Twanglish Lesson: Civil War Slang

In keeping with our theme for the week, we’re breaking from the usual structure of our Twanglish Lesson. Today, we’re bringing you a collection of slang and colloquial terms that were common during the Civil War. Not all of them are exclusively Southern, but some are so much fun you should make them part of your everyday Twanglish usage.

The first term is one that can still be found in the dark, dusty corners of everyday English. Few of us had ever heard it before this week, but trust us when we say we’re big fans.

Absquatulateverb 1. To run off, decamp or leave, often unexpectedly and without preparation 2. In a military context, to retreat:

“Old Reliable shore gave Sherman a tussle at Savannah, but eventually had to up and absquatulate.”

The next word is one of those that gets stuck in your head, and you just can’t stop saying it. Just thinking about it makes us giggle.

Dumfungleverb 1. To use up or exhaust completely 2. To squander:

“I done let my foolself dumfungle all my buckshot. Guess it’s time to absquatulate.”

And they just keep getting better. Why be simply embarrassed when the creativity of 19th Century American slang will allow you to…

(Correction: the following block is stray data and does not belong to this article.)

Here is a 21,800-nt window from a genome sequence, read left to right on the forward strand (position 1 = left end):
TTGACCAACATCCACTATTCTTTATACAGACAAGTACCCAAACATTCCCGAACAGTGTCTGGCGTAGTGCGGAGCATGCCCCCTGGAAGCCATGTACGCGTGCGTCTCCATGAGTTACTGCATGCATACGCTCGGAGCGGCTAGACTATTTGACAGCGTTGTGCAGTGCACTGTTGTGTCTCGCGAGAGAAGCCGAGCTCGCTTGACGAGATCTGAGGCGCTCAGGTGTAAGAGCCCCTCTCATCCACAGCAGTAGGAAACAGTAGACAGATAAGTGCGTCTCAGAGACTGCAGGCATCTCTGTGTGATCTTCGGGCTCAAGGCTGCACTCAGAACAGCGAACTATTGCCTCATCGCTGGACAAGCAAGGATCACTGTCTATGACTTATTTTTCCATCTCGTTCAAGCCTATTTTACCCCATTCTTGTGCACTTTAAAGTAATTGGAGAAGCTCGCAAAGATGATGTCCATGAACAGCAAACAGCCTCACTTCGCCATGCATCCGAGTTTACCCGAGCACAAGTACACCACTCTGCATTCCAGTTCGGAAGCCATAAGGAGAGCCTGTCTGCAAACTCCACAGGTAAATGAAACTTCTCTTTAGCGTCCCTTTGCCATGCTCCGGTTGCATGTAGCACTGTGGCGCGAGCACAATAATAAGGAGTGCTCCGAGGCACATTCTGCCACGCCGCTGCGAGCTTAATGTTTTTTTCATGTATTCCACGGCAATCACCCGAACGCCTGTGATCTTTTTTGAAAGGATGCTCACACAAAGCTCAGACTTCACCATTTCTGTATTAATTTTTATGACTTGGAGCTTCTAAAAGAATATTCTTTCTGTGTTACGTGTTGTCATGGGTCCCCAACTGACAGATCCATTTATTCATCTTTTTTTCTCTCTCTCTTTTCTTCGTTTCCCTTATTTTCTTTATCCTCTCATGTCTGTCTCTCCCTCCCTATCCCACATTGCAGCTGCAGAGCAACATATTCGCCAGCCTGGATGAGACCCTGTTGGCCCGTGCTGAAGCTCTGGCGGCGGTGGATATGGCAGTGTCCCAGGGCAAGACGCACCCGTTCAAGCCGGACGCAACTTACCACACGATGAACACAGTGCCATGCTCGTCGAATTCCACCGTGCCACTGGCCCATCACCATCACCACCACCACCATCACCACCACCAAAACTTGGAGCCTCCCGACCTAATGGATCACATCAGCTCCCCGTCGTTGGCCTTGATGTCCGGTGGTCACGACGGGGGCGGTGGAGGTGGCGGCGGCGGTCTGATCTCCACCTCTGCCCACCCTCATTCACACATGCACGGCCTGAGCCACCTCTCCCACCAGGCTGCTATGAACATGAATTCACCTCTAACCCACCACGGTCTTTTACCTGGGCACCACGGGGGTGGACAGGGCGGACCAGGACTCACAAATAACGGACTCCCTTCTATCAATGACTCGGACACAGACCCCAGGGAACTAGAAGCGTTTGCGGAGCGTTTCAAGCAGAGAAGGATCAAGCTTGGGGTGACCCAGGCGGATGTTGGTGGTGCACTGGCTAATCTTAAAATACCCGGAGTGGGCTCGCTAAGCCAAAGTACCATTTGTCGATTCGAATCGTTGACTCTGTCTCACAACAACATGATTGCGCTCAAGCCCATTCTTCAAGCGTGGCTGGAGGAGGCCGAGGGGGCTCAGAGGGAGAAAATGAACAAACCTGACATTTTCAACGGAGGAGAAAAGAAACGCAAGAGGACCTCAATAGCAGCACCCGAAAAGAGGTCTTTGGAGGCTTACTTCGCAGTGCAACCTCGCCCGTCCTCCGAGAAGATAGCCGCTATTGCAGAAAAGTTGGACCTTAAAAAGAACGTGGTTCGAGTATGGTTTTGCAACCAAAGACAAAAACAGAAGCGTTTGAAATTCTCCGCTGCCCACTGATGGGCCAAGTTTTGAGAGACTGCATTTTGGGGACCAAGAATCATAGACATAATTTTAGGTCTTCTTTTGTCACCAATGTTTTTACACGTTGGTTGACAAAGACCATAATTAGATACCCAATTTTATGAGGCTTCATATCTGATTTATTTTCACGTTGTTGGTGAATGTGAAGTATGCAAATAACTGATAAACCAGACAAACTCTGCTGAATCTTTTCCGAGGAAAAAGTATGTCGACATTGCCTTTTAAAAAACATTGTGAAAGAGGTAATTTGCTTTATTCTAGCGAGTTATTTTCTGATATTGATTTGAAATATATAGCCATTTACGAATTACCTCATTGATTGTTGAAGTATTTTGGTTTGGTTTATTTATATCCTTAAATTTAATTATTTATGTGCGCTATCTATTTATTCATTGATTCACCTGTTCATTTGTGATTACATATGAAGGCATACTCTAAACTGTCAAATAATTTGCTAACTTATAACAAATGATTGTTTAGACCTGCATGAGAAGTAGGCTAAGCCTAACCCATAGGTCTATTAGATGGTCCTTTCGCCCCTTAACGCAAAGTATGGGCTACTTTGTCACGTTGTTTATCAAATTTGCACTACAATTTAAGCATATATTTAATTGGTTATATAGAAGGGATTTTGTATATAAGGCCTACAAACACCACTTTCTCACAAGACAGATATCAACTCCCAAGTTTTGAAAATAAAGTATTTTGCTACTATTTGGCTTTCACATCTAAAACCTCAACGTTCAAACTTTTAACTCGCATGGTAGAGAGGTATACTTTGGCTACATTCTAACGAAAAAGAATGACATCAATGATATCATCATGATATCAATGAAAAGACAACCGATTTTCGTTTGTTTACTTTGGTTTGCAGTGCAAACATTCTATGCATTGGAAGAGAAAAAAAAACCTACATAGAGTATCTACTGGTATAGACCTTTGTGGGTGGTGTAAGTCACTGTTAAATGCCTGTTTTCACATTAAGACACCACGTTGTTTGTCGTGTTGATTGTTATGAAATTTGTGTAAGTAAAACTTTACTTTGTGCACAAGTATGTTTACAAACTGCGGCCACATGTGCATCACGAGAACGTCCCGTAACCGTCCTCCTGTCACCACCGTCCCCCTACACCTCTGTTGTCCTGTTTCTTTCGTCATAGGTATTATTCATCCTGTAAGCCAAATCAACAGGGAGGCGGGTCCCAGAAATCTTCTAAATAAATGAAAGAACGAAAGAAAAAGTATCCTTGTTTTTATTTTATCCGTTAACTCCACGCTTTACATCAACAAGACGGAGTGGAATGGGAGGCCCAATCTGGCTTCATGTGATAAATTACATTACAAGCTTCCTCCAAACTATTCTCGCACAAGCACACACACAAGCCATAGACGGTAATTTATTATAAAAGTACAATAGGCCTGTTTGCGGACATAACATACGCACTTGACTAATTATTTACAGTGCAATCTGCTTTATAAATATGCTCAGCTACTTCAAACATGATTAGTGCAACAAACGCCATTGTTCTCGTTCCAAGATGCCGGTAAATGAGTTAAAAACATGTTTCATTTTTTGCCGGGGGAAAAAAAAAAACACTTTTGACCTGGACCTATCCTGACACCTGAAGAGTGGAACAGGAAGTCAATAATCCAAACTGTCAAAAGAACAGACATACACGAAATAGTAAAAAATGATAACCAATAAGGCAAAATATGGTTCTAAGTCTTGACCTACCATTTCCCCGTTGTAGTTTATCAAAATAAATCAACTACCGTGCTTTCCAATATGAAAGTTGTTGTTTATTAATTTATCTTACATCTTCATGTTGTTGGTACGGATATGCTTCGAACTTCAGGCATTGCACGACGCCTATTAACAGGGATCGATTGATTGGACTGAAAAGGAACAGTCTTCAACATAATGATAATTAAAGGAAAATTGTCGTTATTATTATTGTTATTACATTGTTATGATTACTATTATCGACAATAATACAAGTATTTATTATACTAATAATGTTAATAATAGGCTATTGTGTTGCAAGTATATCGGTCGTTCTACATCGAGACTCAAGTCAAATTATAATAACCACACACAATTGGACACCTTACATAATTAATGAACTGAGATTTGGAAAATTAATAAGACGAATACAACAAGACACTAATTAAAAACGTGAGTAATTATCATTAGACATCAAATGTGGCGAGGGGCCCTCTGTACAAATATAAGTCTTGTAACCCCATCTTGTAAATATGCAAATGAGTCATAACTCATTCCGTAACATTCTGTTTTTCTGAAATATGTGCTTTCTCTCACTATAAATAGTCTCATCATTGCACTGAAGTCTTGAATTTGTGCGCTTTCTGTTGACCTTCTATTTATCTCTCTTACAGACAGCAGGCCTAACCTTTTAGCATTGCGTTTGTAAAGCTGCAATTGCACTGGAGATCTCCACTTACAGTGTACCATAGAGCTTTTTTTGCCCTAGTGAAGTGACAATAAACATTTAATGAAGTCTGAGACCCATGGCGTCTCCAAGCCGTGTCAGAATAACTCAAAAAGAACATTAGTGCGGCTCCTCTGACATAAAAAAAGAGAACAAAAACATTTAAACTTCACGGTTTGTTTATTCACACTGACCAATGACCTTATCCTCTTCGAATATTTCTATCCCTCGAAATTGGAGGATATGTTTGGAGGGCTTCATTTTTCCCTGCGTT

Puckerstoppleverb 1. To embarrass or shame:

“I am plum puckerstoppled that I done dumfungled my shot slap up.”

On the opposite end of the emotional spectrum, in war and in peace, there’s always something about which you can be pleased, or better yet…

Goshbustifiedadjective 1. Feeling and/or showing pleasure or satisfaction, especially with an event or outcome:

“We was slap goshbustified to see them vittles the cook rustled up.”

Gather enough goshbustified troops, and you might have yourself a celebration or…

Blustrificationnoun 1. A raucous celebration:

“There was one devil of a blustrification in Charleston when the Yankees give up Sumter.”

Not worth celebrating were the hard conditions of a soldier’s life in the War. Pestilence was ever a problem.perhaps assigning foolish or sarcastic terms to the pests made them all the more tolerable.

Gallinippernoun 1. A mosquito or other biting insect

Bragg’s Body Guardidiom 2. A slang term for body lice:

“Between the gallinippers and Bragg’s body guards, I’d ruther be back with the Goober Grabbers and Yellowhammers.”

Goober Grabber and Yellowhammer were good-natured nicknames for Georgia and Alabama troops, respectively.

If you want to read more slang specific to the Civil War, this site has a good list of terms. And for a better look at colloquial terms in common use in mid-19th Century America, this digital version of Bartlett’s Dictionary of Americanisms is a fun read – especially finding then new phrases that have survived the last century and half.

Trackbacks/Pingbacks

  1. Get Your Civil War On | Real Southern Men - June 13, 2011

    […] Twanglish Lesson introducing you to some forgotten slang of the Civil War era proved very popular. If you don’t know what a Goober Grabber is or whether you’ve […]

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